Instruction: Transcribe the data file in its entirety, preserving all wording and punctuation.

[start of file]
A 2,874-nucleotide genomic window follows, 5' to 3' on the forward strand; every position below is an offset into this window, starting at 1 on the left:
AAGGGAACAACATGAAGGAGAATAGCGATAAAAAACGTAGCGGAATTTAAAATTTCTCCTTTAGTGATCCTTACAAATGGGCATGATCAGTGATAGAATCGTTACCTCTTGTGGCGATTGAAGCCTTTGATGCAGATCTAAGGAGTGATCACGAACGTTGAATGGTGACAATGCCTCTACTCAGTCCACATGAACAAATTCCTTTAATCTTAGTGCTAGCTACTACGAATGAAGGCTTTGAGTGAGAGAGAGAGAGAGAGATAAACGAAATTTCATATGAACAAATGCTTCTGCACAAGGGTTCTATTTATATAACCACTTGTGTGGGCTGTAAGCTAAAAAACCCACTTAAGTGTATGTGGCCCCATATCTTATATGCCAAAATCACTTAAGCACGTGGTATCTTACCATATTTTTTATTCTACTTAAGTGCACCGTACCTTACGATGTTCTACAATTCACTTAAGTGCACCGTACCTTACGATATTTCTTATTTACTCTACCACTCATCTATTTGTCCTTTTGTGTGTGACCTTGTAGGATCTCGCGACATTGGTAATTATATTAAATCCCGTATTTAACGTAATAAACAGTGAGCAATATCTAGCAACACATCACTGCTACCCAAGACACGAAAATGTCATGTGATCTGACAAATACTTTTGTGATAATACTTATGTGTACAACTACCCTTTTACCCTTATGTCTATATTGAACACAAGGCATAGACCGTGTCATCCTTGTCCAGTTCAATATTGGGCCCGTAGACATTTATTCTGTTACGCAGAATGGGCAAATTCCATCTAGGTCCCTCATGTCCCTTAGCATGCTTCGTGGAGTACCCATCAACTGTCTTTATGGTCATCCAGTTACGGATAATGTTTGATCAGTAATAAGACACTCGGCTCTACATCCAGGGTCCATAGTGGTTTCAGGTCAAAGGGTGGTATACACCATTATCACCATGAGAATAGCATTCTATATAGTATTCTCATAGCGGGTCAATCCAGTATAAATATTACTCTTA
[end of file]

A 2,874-nucleotide genomic window follows, 5' to 3' on the forward strand; every position below is an offset into this window, starting at 1 on the left:
AAGGGAACAACATGAAGGAGAATAGCGATAAAAAACGTAGCGGAATTTAAAATTTCTCCTTTAGTGATCCTTACAAATGGGCATGATCAGTGATAGAATCGTTACCTCTTGTGGCGATTGAAGCCTTTGATGCAGATCTAAGGAGTGATCACGAACGTTGAATGGTGACAATGCCTCTACTCAGTCCACATGAACAAATTCCTTTAATCTTAGTGCTAGCTACTACGAATGAAGGCTTTGAGTGAGAGAGAGAGAGAGAGATAAACGAAATTTCATATGAACAAATGCTTCTGCACAAGGGTTCTATTTATATAACCACTTGTGTGGGCTGTAAGCTAAAAAACCCACTTAAGTGTATGTGGCCCCATATCTTATATGCCAAAATCACTTAAGCACGTGGTATCTTACCATATTTTTTATTCTACTTAAGTGCACCGTACCTTACGATGTTCTACAATTCACTTAAGTGCACCGTACCTTACGATATTTCTTATTTACTCTACCACTCATCTATTTGTCCTTTTGTGTGTGACCTTGTAGGATCTCGCGACATTGGTAATTATATTAAATCCCGTATTTAACGTAATAAACAGTGAGCAATATCTAGCAACACATCACTGCTACCCAAGACACGAAAATGTCATGTGATCTGACAAATACTTTTGTGATAATACTTATGTGTACAACTACCCTTTTACCCTTATGTCTATATTGAACACAAGGCATAGACCGTGTCATCCTTGTCCAGTTCAATATTGGGCCCGTAGACATTTATTCTGTTACGCAGAATGGGCAAATTCCATCTAGGTCCCTCATGTCCCTTAGCATGCTTCGTGGAGTACCCATCAACTGTCTTTATGGTCATCCAGTTACGGATAATGTTTGATCAGTAATAAGACACTCGGCTCTACATCCAGGGTCCATAGTGGTTTCAGGTCAAAGGGTGGTATACACCATTATCACCATGAGAATAGCATTCTATATAGTATTCTCATAGCGGGTCAATCCAGTATAAATATTACTCTTA